Biutiful cauntri: terra dei fuochi
February 20, 2013 § Leave a comment
I feel like any discussion about contemporary Italy somehow ends up talking about the South. Il Sud Italia.
It has been described as backwards, primitive, dirty, and corrupt. Today, people are trying to change its image: the yellow rays of sunshine, the pale scent of limoncello, the taste of authentic Italian pizza, the beautiful villas and secluded islands, the beaches, the treats for art historians at Pompeii, Basilicata paths unspoiled by tourists. The heart-warming welcomes and laid-back mentalities of southerners, the diversity of cultures that immigrants bring to the land.
And, I agree. Southern Italy is beautiful.
And I would like to explore that aspect of Italy; all of the wonderful people and all of the hidden little coves that give this region the golden glow that it deserves. But, before I savour all of its little treasures, I believe that it is important to understand where all of the negativity about the South is coming from.
Where better to start than the problem of rifiuti?
Here is a very powerful movie (in Italian, with English subtitles) about the waste mafia located in the south of Italy. Fields of rubbish, toxic waste seeping into the ground, livestock bathing in acid lakes and eating poisoned grass (and who eats the mozzarella di bufala, drinks the milk, picks the eggs, eats the meat?), barefooted children living on mountains of trash amidst dead animals, “dead livestock collectors” instead of “trash collectors”, corrupted phone calls, and statistics that will make your toes curl.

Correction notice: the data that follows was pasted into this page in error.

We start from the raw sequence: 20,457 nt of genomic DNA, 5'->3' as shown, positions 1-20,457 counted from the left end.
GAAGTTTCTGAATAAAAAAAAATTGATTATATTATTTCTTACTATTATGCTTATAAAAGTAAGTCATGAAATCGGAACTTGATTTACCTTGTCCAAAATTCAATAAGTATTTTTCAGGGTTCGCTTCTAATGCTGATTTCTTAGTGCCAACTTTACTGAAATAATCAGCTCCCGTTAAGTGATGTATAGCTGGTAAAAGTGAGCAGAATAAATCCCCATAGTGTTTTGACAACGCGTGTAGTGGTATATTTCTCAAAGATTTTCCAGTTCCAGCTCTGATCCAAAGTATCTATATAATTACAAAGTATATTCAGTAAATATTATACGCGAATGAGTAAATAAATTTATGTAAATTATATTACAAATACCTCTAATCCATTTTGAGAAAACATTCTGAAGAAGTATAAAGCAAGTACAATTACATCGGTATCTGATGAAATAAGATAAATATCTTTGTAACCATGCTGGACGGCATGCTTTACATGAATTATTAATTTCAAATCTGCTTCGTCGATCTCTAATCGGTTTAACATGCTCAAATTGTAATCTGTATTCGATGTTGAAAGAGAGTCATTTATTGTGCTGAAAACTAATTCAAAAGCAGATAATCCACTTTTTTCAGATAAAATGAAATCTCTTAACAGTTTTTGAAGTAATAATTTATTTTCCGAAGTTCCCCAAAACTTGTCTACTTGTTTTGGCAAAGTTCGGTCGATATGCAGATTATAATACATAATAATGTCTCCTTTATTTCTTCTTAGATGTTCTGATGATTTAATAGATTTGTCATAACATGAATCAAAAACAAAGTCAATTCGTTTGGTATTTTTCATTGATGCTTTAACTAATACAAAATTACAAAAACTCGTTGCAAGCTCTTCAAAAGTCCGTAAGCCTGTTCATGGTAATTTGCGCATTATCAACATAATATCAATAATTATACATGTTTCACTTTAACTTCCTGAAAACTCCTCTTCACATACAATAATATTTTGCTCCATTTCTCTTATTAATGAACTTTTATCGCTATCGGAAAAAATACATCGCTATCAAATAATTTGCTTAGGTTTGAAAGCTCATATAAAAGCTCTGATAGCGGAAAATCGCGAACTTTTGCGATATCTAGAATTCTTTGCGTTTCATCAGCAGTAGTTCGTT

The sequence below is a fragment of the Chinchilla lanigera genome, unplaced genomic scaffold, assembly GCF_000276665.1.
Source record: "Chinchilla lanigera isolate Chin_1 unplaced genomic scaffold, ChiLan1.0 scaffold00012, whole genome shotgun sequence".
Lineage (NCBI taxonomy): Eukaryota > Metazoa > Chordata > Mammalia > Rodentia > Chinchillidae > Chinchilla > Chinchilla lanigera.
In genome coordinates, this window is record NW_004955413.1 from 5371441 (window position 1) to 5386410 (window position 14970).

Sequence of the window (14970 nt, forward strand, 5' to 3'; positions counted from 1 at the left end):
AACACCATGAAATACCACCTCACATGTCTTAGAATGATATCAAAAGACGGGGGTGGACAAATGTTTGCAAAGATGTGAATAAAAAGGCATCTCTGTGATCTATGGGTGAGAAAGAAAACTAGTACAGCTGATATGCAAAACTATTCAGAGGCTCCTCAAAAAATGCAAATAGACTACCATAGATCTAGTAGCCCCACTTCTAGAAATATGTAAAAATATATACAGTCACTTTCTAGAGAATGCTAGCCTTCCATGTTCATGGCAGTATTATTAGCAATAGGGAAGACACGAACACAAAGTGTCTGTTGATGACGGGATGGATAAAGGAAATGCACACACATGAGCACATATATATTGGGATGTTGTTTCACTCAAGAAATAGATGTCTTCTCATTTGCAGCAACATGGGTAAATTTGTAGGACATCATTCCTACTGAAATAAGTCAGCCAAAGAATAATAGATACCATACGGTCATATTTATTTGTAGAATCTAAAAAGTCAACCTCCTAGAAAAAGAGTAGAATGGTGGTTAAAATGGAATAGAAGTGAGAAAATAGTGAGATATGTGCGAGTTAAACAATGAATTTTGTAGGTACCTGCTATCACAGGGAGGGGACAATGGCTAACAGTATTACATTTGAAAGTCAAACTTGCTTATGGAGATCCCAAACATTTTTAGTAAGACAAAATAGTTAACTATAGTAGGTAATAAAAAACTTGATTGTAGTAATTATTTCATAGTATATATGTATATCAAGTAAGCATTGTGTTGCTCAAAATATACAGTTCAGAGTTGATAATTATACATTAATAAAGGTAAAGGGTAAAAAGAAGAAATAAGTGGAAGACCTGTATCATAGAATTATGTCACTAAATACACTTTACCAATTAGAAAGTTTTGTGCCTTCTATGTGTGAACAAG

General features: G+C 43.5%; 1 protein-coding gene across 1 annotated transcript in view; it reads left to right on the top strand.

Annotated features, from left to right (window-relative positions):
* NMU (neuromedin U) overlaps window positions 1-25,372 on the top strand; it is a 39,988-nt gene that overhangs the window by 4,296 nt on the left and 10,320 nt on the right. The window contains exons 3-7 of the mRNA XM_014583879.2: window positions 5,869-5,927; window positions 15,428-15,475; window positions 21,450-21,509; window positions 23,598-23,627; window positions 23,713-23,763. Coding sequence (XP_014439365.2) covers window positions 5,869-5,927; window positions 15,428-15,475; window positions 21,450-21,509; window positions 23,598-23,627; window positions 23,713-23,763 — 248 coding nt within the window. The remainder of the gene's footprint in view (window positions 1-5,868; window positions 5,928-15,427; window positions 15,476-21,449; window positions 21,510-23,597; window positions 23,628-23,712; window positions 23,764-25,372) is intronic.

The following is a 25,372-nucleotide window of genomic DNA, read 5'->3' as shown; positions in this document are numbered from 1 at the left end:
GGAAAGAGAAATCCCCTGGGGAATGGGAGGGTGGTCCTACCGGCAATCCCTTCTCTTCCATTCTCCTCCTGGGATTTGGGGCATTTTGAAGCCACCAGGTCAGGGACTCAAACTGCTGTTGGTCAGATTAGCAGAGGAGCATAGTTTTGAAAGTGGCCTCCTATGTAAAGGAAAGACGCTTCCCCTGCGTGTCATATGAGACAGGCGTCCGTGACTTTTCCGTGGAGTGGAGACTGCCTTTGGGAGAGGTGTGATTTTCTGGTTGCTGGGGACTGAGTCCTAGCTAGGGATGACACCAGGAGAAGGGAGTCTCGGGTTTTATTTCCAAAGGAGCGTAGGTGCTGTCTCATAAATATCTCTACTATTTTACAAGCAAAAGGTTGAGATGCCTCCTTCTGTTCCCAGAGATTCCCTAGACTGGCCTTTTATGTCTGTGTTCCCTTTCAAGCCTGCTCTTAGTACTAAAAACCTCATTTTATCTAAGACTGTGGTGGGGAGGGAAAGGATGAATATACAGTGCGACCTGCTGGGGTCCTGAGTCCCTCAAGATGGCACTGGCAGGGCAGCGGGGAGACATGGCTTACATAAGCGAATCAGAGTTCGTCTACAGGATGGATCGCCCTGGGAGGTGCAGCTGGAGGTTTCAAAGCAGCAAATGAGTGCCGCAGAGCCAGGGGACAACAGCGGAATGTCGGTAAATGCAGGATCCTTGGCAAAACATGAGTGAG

And if you think that this is South Italy’s problem, you’re wrong. Every night, thousands of tons of trash are transported from all over Italy to this region and dumped into caves, into streams, into fields, into incinerators. And not just from Italy; 10 European countries (among them the UK, Germany, and Norway), 5 Asian countries, and 7 African countries are in on this political secret whose smell can’t really be covered up.* It’s a global issue, and it’s unfortunate that fingers are being pointed only at Italy (though I’m not defending it in this case).
What makes people accept this? The death rate from cancer in areas of waste in Campania has gone up 21 percent in the past couple of years**, 14-year-olds are driving trucks filled with the most poisonous of the waste materials because no adult dares get near enough, parents are dying in beds a few feet from the mountains of waste bordering the backyard. I’m not trying to be idealistic or pretend that I don’t understand the hardships that these people are going through, but I can’t help but wonder what makes people stay in those regions. There is always the attachment to the land, the hope for the future, the lack of money and opportunity to move, but… you’re living to die. Where is the sense in that?
And if you can’t change it, at least understand it. Understand the corruption, the politics, and the people responsible for it. As Saviano concludes in Terra dei fuochi, the last chapter of his book, Gomorra**:
“Porsi contro i clan diviene una guerra per la sopravvivenza, come se l’esistenza stessa, il cibo che mangi, le labbra che baci, le musica che ascolti, le pagine che leggi non riuscissero a concederti il senso della vita, ma solo quello della sopravvivenza. E così conoscere non e’ piu una traccia di impegno morale. Sapere, capire diviene una necessita. L’unica possibile per considerarsi ancora uomini degni di respirare.”
* Legambiente. Rifiuti Spa. Roma: , 2012. Print.
** Saviano, Roberto. Gomorra. Mondadori, 2010. 330-331. Print.